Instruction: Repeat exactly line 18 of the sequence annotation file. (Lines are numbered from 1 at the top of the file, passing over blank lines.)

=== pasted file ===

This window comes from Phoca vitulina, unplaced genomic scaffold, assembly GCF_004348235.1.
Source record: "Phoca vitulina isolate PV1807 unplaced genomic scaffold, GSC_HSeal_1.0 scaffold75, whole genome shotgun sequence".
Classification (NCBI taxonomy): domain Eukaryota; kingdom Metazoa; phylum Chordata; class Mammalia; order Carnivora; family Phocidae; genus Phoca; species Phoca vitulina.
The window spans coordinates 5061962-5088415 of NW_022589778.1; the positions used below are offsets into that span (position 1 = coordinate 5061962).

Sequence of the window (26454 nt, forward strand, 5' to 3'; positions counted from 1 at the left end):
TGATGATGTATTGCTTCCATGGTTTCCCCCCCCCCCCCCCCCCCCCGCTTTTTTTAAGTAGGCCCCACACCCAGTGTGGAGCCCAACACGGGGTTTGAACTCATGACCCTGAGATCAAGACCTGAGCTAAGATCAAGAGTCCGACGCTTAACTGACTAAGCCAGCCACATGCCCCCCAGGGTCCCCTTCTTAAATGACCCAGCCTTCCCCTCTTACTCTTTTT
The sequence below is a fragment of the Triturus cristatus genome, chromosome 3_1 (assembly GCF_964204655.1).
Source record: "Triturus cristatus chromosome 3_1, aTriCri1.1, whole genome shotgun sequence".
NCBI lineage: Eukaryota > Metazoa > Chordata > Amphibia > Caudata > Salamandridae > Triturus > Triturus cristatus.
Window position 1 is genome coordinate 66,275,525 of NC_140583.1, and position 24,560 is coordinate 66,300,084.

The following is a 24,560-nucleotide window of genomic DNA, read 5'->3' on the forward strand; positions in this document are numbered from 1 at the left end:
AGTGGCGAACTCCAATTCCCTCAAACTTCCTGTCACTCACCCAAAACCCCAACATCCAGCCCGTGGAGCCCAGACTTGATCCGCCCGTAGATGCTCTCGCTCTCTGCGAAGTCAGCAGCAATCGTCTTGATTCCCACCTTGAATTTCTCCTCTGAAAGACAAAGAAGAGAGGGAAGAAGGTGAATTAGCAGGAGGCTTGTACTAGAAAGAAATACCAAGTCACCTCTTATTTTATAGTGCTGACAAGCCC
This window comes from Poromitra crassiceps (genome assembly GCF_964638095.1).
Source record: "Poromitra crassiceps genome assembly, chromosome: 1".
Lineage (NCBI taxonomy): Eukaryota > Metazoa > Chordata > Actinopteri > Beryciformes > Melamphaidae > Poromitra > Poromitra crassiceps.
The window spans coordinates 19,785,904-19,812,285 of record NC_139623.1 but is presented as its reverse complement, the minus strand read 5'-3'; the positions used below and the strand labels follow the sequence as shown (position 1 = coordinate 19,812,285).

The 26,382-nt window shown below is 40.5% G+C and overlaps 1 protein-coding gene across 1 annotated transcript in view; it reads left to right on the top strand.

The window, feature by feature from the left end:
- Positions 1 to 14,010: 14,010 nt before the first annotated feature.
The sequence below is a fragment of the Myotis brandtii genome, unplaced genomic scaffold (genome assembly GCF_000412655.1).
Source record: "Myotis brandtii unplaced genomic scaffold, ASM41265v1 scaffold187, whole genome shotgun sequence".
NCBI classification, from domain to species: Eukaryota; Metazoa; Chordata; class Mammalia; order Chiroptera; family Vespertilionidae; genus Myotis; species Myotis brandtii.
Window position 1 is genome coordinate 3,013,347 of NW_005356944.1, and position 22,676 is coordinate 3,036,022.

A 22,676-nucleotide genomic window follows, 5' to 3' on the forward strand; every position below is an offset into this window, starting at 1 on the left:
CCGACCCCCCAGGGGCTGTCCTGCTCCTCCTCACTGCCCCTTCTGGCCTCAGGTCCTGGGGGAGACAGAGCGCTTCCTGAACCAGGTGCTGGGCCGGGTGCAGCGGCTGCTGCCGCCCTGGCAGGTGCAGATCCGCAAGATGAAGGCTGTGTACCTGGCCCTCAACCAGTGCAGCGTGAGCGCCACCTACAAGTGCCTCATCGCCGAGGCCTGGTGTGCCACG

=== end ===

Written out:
The window, feature by feature from the left end: